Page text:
There have been some tragedies that have happened, especially for Peter. Peter had a run of bad luck and some of the lyrics come from that. With “Dance Underwater,” Peter asked me originally to write that song. Pete never sang. We tried to get him to sing but he could never sing. I went through a process where I completely lost my voice. I smoke too much, drank too much, didn’t care. I went through a period of not caring. Then I realized it was a gift so I got it back. I literally taught myself how to sing again…I think singing is an amazing thing. It’s very uplifting. It’s better than yoga, I think.

I would show up to sing—he asked me to sing lyrics for him about things that happened to him…and half of them ended up on some of the songs for this record. There came a point when I told him to sing—he did some vocals for Ugly Bug stuff and he released it and I thought it was me singing! I thought, “Bloody hell, Pete, that’s amazing.” So he found his own voice. If you listened to Pete Rizzo sing twenty or thirty years ago you’d have said, “Keep away from the microphone,” but now he can sing. So he brought things to the table for this record, and some lyrics. Pete’s lyrics naturally can be very dark so I changed them to fit my mood as well so they cover us both.

Some of the lyrics you would not get. “How Do You Say Goodbye (To Someone You Love),” they were my lyrics, but it’s much darker than people realize if you look into the lyrics. “Charmed Life (Never Give In),” that relates directly to “Break The Chain,” which is a very popular song, especially in Latin countries, much to our surprise. I’m always pleased with that song because it’s about my struggle of life, all our struggles with life, really. We didn’t realize it was a popular song. We were asked to play in Portugal and they asked, “Why didn’t you play ‘Break the Chain?’” It’s like a national anthem there. Even in the U.S. we played it and it goes down very well. That was an important song for us.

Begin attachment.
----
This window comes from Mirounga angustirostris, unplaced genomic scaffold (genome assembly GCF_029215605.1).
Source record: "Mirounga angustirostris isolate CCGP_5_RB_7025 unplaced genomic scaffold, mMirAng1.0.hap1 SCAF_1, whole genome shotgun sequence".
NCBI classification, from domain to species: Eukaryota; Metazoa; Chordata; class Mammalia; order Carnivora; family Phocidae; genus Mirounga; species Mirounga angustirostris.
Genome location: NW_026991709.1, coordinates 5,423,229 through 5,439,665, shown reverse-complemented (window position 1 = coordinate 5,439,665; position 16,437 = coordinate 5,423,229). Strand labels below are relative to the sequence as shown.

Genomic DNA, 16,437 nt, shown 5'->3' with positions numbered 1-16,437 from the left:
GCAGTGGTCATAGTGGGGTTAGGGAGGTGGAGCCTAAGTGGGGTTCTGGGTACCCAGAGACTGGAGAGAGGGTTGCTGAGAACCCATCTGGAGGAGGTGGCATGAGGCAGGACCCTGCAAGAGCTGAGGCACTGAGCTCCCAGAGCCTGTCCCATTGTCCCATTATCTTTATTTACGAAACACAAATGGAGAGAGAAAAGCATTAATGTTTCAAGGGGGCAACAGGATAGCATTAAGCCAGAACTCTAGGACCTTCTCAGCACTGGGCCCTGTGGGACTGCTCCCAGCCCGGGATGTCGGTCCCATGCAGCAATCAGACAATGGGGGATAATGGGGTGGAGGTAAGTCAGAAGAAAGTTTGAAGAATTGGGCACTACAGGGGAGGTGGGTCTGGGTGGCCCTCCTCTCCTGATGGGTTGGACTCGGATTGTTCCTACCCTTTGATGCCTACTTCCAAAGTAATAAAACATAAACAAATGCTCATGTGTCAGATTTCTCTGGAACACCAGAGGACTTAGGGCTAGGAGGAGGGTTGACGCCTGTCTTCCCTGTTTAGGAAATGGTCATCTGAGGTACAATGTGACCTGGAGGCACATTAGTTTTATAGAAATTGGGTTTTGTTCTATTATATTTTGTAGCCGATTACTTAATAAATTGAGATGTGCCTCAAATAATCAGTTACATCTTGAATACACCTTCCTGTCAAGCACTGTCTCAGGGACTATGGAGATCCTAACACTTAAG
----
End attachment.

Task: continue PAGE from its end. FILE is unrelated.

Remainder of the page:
At an Ugly Buggs gig in Italy we were asked if we could do some Gene Loves Jezebel stuff and we said, “Sure…” and we did “Break the Chain,” but it didn’t sound like “Break the Chain,” to me, and that’s where “Charmed Life” came from. People say the best stuff comes really quickly. The lyrics came really quickly, and I’m very pleased with the lyrics because it shows where I am as a man, as a human being, from where I was when I first wrote “Break the Chain.” “Charmed Life” is very much where I feel I am now, and it’s a very uplifting song. I did it acoustic recently at a friend’s festival. The original bass player, actually, Steve Marshall, who was on the very first album, has a little private festival in his garden and I play acoustically and I played a couple of new songs. I played that one, and it just catches people. It’s one of those songs that comes alive when you do it live I think.